Intel's Newest Software Effort For Achieving Greater Performance: Thin Layout Optimizer

Written by Michael Larabel in Intel on 11 April 2024 at 05:00 PM EDT. 16 Comments
Intel's software team is today sharing their newest innovation for achieving greater performance on Linux systems: the Thin Layout Optimizer. Intel's Thin Layout Optimizer is inspired by the likes of the Meta/LLVM BOLT optimizer and Google's Propeller but aims to be much easier to use while still delivering measurable performance gains for optimized binaries.

LLVM's BOLT has been around for a few years and optimizes the code layout of binaries for healthy performance gains. Meta/Facebook upstreamed this Binary Optimization Layout Tool to LLVM and it's shown the ability to deliver nice performance gains. BOLT'ing a binary is a bit of a chore with first needing to compile the codebase, generating the performance profile, and then running BOLT to optimize the code layout of the binary. The Thin Layout Optimizer GitHub page describes BOLT drawbacks as not being able to guarantee correctness and greater speed and memory requirements. Propeller drawbacks are described as requiring Clang/LLD, significant changes to a program's build process, and not being too suitable for general use or package distributions.

Intel's Thin Layout Optimizer still relies on needing a performance profile but Intel engineers put much greater emphasis on ease-of-use and making it more portable for integrating into different build processes. The Thin Layout Optimizer also doesn't require any intermediate binaries for use. The Thin Layout Optimizer relies on perf for recording a profile, Python scripts conveniently package up the end result, and then thin-layout-optimizer command then carries out the optimization task for binaries.

Intel Thin-Layout-Optimizer

The Thin Layout Optimizer Wiki explains of their design approach:
"Thin-Layout-Optimizer is a new code-layout optimizer that primarily emphasizes ease of use and ease of adoption while remaining competitive in performance compared to BOLT/Propeller.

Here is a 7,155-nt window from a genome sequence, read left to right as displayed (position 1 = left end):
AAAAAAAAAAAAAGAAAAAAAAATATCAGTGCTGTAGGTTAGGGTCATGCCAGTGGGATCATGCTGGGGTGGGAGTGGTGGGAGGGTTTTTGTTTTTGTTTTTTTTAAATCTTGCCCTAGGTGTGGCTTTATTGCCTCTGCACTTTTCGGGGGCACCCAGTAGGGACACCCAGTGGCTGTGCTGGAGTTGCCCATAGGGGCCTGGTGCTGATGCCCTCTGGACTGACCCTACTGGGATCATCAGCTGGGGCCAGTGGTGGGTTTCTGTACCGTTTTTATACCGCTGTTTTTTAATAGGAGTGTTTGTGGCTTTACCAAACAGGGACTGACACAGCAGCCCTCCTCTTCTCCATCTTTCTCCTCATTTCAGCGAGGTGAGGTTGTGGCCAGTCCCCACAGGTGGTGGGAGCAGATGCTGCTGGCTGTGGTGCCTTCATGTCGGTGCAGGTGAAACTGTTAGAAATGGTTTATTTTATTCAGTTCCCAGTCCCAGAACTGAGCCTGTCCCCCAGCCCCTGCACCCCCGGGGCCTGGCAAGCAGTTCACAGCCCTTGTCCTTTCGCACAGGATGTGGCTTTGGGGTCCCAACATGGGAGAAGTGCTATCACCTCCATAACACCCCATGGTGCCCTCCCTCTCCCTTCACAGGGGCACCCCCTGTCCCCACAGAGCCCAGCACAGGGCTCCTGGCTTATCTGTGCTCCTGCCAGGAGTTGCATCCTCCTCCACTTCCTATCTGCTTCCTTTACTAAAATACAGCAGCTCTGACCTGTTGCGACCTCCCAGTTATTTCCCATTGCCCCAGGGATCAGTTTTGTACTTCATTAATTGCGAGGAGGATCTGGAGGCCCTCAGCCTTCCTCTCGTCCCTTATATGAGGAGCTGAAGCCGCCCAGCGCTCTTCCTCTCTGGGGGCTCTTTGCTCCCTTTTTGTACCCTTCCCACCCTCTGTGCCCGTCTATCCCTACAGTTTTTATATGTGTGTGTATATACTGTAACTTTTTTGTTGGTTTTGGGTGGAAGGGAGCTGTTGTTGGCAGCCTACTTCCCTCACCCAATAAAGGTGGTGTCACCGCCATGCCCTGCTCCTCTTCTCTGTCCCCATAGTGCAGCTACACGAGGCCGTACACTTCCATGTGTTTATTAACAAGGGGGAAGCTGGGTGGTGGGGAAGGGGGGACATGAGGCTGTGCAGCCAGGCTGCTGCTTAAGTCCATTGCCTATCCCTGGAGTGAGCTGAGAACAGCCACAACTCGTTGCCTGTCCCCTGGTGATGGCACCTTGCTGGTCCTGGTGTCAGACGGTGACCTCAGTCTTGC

Like BOLT/Propeller, Thin-Layout-Optimizer operates on profiles generated with Linux perf and LBR.

Thin-Layout-Optimizer does not disassemble the binary, but rather works as a section reordered via linker scripts similar to Propeller.

Unlike Propeller however, it does not require basic-block sections, and works with any section granularity. An effective granularity is function-sections (-ffunction-sections) which is both near universally supported and provides a reasonable basis for reordering optimizations.

Further, it does not require any changes to the linker command and instead operates transparently by use of environment variables.

Finally, it transparently scales to an arbitrary number of packages and requires little to no incremental changes."

The Thin Layout Optimizer is already being used by Intel's in-house Linux distribution, Clear Linux, which is known for delivering the best out-of-the-box Linux x86_64 performance. Clear Linux packages have already quietly begun leveraging the Thin Layout Optimizer for achieving even better performance in 2024.

There's also this graphic from the Intel Wiki to provide a high level overview on the Thin Layout Optimizer process:


The Wiki page closes with this summary:
"Thin-Layout-Optimizer is a new code-layout optimizer we are happy to be releasing. It is still in its infancy and there is a lot of room for improvement, but we believe its emphasis on usability and transparent scalability will be valuable, and hope that if you have been weary of integrating prior code-layout optimization tools into your workflow, this might change your mind."

I'm still diving through the Thin-Layout-Optimizer now having access, hopefully will be able to setup some of my own benchmarks soon. With Intel's own tests they are finding around 4% better performance when optimizing LLVM as a test example. That's less than the ~7.5% of using BOLT but with the Thin-Layout-Optimizer having the benefit of being more adaptable and easier to deploy.

Those wishing to learn more about the Thin Layout Optimizer or try out the open-source (MIT-licensed) code can find it via intel/thin-layout-optimizer on GitHub.
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Michael Larabel is the principal author of and founded the site in 2004 with a focus on enriching the Linux hardware experience. Michael has written more than 20,000 articles covering the state of Linux hardware support, Linux performance, graphics drivers, and other topics. Michael is also the lead developer of the Phoronix Test Suite, Phoromatic, and automated benchmarking software. He can be followed via Twitter, LinkedIn, or contacted via

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